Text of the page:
Hugo Collingridge tells us why he joined Progress – and why he spurned his youthful flirtation with the hard left.
As any member can attest, the Labour party can certainly be an unharmonious place. Meetings can be fractious and unpleasant events. However, rebuilding the party might well require reaching out to people from different internal positions to us. I wanted to write about my own political journey to illustrate that people’s politics can change, sometimes dramatically.
For a spell in the late 1990s and early 2000s, I was a member of the Socialist Workers Party (SWP). Fast forward twenty years, and now I’m a moderate member of the Labour party. There would have been very little that the Hugo of 1999 and the Hugo of 2020 would have agreed with each other about.
I joined the SWP because I had read lots of books about socialism and had very little discussion about it with anyone who wasn’t either related to me or on my university politics course. No real people, in other words.
I stayed with the SWP for two main reasons. Partly because all of my social life revolved around the SWP and leaving it would have meant leaving my friends. Partly because the meetings, paper sales, demonstrations and so on took up so much of my time that I never really stopped to think about whether I was doing the right thing or not. Also, if I’m honest, it was fun and exciting.
I’d like to be able to say that I eventually left because I saw through their nonsense, but the reality was that it was taking up too much of my spare time and I drifted away. It was only after leaving that I started to think about all of the things that were wrong with revolutionary politics. A few years later, the SWP were involved in a scandal that convinced me to sever my connections once and for all.
After about a decade when my only engagement with politics was talking about it in the pub and not much else, Jeremy Corbyn became leader of the Labour party. I was excited and saw what I thought was an opportunity to get involved and change things. So, I ignored the tiny bit of my brain that was asking ‘is he electable?’ and joined the Labour Party.
From 2015 up until not long after the 2017 election I was a relatively enthusiastic Corbyn supporter. Just like during my SWP days, I was carried along by the excitement and the activity. The leadership election of 2016 seemed to me at the time to confirm that I was right. Also, the 2017 election almost felt like a success (at least until a few weeks afterwards), mainly because my expectations had been so low to start with.
But the part of me that doubted it all was becoming harder to ignore. There were three main reasons why.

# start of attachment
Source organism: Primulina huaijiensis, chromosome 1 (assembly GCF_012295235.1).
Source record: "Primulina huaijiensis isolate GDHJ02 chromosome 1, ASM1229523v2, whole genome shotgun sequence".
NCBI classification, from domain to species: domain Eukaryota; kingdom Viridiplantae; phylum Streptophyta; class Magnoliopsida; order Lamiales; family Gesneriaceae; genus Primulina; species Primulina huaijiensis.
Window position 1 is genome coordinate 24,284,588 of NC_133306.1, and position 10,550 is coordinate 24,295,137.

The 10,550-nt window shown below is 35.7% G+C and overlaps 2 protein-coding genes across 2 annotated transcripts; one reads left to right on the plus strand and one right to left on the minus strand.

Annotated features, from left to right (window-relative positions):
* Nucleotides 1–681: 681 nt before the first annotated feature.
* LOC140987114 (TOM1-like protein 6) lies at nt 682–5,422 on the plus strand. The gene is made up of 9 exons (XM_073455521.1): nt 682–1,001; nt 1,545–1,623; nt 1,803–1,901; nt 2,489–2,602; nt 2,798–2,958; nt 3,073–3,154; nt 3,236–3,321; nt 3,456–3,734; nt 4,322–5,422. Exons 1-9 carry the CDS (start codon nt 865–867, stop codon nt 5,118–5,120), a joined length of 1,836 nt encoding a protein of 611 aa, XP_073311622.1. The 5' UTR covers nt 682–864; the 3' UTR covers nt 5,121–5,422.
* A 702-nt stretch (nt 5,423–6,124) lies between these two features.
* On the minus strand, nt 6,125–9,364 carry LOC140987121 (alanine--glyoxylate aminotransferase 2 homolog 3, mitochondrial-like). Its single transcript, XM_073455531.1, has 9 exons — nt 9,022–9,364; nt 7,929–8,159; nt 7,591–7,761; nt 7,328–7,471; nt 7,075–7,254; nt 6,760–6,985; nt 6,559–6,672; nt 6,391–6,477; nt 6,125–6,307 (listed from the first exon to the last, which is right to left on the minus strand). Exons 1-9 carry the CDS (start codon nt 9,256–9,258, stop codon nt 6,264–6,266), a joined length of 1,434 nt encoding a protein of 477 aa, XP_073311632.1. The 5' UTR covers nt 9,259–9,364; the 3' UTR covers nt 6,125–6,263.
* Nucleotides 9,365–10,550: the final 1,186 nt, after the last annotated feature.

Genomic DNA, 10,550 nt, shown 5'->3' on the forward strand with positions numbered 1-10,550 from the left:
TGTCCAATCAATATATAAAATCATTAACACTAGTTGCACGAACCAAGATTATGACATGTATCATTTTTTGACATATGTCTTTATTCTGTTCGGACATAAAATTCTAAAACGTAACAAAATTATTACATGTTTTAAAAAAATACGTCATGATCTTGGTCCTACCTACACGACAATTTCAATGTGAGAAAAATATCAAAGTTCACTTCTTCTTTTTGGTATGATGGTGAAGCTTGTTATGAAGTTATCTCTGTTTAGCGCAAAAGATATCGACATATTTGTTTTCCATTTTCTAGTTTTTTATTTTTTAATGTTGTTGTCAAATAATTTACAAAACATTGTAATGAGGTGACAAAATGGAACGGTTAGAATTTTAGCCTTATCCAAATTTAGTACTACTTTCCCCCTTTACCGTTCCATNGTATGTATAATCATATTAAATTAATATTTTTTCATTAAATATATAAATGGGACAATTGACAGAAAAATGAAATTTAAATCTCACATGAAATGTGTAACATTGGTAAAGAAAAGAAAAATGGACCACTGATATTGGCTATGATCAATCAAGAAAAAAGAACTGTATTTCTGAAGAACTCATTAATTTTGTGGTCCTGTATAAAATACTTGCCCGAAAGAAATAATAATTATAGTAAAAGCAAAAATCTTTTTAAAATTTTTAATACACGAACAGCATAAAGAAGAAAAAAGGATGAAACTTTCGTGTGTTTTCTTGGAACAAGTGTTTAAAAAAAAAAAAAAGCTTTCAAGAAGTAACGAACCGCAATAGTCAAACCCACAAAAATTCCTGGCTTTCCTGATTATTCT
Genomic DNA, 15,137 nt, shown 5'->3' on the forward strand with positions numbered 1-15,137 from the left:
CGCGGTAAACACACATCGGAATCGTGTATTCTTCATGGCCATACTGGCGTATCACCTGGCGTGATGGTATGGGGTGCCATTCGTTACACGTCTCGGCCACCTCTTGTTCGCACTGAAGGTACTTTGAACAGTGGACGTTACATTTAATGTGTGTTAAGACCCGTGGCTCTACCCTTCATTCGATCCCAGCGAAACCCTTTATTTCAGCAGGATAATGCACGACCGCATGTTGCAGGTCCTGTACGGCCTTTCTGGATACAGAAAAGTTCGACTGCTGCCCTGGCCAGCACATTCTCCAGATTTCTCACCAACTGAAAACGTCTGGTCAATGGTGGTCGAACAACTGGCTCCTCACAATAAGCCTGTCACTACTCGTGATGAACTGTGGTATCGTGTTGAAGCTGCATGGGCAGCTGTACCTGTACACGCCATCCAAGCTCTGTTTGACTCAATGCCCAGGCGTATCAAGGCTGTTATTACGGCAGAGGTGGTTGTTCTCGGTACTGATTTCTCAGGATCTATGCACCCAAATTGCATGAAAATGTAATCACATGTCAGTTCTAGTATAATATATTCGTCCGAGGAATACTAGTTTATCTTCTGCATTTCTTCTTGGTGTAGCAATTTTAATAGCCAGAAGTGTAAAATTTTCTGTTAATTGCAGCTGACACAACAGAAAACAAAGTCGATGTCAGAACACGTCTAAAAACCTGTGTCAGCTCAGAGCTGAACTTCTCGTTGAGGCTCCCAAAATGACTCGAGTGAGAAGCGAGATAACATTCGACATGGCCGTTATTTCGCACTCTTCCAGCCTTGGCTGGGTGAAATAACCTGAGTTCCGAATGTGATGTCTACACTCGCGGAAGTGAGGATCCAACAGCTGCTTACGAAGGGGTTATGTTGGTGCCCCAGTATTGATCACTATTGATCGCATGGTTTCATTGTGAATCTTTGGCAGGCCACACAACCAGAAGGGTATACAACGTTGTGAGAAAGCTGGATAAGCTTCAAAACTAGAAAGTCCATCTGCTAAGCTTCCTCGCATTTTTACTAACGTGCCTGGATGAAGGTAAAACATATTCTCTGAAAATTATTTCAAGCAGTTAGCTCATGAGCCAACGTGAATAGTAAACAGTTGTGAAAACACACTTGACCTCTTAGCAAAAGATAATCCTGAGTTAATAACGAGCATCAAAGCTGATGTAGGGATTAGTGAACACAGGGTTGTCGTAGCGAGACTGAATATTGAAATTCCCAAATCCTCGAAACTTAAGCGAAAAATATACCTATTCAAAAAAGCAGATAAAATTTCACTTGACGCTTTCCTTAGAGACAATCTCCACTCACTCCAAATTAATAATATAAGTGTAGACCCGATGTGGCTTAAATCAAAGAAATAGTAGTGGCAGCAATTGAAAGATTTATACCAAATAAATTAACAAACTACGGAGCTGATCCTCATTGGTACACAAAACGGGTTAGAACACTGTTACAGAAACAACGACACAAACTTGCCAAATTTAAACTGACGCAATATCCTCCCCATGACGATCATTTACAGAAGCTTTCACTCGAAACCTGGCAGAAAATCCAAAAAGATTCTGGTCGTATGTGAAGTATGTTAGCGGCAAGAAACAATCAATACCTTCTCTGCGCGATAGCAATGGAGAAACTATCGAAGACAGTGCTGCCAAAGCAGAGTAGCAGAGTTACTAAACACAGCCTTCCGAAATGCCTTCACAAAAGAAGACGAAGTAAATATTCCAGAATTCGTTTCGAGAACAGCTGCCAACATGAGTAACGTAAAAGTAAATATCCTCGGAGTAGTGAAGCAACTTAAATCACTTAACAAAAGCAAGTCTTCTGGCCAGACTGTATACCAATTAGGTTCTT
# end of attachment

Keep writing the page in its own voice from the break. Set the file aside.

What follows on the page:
The first was the awful scandal of contemporary left antisemitism inside the Labour party. It became more and more obvious to me that it was real, and I became more and more aware of the part that the leadership of the party and their outriders had played in it.
The second was the state of social media. I am someone who spends a lot of time on Twitter and the sheer nastiness and toxicity of the hard left on social media became more and more apparent. There were certain vocal and high profile hard left Twitter users that I did not want to associate myself with. I’m sure I don’t need to name names.
The third was a growing concern for what was best for the Labour party. Being actively involved in the party meant caring about it and wanting it to succeed. After the 2017 election, I took some time out to think. It occurred to me that, if you ditch revolutionary politics but still have a desire to make life fairer for people, then automatically that means wanting a Labour party that is more electable and more appealing to ordinary people. And it became clear to me that Corbynite politics was not the route towards that sort of Labour party. Also, I was very lucky to be in the branch and the constituency that I was, with a group of decent and moderate members with whom I had become friends.
So, I joined Progress because they seemed to represent a route towards the electable Labour party that I had come to realise we needed. And now we have a leader and shadow cabinet who are streets ahead of the previous incumbents and I finally feel optimistic about our future.
In conclusion, I now believe that what I really need to avoid is certainty. Never trust anyone who is certain about their opinions, as I used to be, and always listen to the bit of your brain that is asking ‘what if I’m wrong?’. The job of the Labour Party is not to be the guardian of some sort of pure and holy socialist flame but to get elected to government in order to help people. And I hope that I can do my bit to make Labour into that sort of party again.
Hugo Collingridge is a member of Manchester Withington CLP. He tweets at @Chorltonian